Being married to someone with mental illness can be quite challenging! This week’s guest on By His Grace shares the challenge of being married to a husband who suffers from bipolar disorder, and how God has used this in her life to make her more dependant on the Lord. With the help of the Lord, she has actually learned to count it all a blessing.
Listen in to podcast episode 18 Married to Mental Illness Please welcome my sweet friend Rachel Daniel of Brave Pursuit to the blog today!
Married to Mental Illness
By Rachel Daniel
This November my husband and I will be married for nine years. While I am more in love with my husband today than I ever thought possible, I have to be honest and say that our marriage wasn’t always so great. In fact, I don’t think we got to the “honeymoon” phase of our marriage until we were three or four years into the marriage. Those first few years were rough, and looking back on things, I know now it was only by God’s grace and mercy that we made it to where we are today.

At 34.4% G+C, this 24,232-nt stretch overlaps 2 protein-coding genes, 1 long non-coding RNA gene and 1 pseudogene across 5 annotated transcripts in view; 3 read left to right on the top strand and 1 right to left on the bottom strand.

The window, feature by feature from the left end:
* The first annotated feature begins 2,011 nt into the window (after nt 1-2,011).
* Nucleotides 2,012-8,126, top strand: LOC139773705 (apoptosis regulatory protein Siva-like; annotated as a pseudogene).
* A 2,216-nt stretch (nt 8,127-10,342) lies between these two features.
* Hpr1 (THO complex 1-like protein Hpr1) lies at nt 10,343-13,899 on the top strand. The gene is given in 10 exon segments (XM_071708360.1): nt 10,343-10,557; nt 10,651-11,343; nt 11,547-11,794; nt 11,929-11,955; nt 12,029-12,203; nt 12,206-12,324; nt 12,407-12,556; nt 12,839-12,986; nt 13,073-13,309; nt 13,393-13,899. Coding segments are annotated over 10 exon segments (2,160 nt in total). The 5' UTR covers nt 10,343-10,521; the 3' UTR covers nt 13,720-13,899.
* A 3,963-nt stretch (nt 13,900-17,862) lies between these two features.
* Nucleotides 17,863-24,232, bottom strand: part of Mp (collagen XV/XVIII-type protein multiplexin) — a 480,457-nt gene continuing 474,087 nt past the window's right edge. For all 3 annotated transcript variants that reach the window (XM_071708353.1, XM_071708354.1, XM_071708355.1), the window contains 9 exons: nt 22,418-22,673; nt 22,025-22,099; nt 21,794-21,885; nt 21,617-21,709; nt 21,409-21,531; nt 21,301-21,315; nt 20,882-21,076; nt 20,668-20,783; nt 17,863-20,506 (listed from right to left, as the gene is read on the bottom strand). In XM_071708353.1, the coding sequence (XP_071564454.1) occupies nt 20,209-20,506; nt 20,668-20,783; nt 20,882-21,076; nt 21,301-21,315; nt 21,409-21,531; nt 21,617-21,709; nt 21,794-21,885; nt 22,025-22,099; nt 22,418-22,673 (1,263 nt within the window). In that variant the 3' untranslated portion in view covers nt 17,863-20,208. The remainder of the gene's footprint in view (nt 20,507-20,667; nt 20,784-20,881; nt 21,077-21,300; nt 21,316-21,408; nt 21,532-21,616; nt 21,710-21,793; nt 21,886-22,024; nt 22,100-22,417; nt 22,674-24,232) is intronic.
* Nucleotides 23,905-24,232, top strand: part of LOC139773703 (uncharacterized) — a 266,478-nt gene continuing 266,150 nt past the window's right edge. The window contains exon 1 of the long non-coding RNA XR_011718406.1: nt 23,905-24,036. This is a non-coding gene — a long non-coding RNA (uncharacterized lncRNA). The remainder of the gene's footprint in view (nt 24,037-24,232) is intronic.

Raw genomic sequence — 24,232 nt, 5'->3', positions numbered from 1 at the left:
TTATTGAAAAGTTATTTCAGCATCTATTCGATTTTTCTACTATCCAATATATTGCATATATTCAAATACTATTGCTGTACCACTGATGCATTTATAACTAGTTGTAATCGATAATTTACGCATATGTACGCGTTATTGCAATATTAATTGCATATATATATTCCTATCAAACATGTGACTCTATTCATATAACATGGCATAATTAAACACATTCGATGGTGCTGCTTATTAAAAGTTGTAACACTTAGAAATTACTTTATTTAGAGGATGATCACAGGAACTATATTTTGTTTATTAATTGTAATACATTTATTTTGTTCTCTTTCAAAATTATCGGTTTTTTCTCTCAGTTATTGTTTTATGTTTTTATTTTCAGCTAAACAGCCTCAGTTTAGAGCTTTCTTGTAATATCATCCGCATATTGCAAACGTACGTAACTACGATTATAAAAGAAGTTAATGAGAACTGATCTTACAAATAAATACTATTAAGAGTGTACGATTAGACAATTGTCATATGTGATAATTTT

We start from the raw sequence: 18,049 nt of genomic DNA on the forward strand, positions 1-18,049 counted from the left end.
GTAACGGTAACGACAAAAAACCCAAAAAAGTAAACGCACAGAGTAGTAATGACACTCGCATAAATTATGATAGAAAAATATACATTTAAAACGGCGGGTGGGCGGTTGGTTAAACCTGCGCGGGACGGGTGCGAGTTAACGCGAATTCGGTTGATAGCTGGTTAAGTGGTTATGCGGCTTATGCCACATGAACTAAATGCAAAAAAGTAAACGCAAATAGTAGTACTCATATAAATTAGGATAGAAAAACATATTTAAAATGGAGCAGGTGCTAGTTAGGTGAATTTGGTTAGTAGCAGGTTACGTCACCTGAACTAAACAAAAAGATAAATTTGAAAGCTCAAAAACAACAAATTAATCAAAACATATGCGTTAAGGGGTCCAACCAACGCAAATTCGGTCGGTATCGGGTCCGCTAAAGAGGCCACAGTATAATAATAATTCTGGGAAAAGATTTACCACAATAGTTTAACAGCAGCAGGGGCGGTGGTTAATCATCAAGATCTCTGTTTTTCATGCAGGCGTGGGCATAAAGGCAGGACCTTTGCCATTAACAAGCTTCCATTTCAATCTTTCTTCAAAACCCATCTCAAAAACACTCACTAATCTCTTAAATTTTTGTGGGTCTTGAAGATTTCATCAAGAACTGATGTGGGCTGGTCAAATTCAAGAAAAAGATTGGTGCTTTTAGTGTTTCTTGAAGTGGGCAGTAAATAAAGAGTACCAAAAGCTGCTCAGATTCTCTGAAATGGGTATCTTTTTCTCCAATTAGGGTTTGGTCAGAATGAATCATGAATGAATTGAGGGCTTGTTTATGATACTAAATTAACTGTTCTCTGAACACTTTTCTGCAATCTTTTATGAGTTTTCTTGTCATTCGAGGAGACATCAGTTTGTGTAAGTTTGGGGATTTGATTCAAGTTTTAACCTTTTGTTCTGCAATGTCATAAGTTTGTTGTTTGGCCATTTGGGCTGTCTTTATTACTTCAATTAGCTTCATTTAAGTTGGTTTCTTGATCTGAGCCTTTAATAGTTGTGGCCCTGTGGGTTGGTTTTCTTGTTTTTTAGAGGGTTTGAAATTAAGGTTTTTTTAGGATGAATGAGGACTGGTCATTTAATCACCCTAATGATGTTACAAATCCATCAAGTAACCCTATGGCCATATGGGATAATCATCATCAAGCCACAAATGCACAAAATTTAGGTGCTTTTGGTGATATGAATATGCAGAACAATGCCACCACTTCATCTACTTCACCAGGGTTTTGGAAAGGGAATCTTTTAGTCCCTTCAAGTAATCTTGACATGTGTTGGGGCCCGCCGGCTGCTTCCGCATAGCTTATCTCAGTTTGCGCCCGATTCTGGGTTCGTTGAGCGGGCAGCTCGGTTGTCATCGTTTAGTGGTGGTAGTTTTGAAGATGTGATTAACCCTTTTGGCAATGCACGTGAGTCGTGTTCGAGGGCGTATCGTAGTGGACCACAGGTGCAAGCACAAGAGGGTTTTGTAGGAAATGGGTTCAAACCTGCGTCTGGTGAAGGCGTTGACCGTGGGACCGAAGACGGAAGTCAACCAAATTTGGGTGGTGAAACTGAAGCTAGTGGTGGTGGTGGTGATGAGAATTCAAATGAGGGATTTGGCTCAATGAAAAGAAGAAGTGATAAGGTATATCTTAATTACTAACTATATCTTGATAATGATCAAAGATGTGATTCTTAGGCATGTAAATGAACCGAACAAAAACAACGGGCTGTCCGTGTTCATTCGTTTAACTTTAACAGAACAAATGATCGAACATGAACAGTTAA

This has to be one of the hardest blog posts I’ve ever shared because I want the world to look at and love my husband in the same way I do, through the eyes of Christ. However, to love someone with the eyes of Christ, you have to see every part of them with honesty and transparency…which is why I’ve been so guarded up until this point to protect the image of my husband.
The honest and transparent truth is that I’m married to a man who battles with a mental health disability: Bipolar Disorder.
Neither David or I knew that he was suffering from a mental disability until things began to rapidly unravel in our marriage. He battled his disability while I battled my inability to meet his needs due to my own selfish pride, stubbornness, and unrelenting desire to always be right (classic baby-of-the-family syndrome).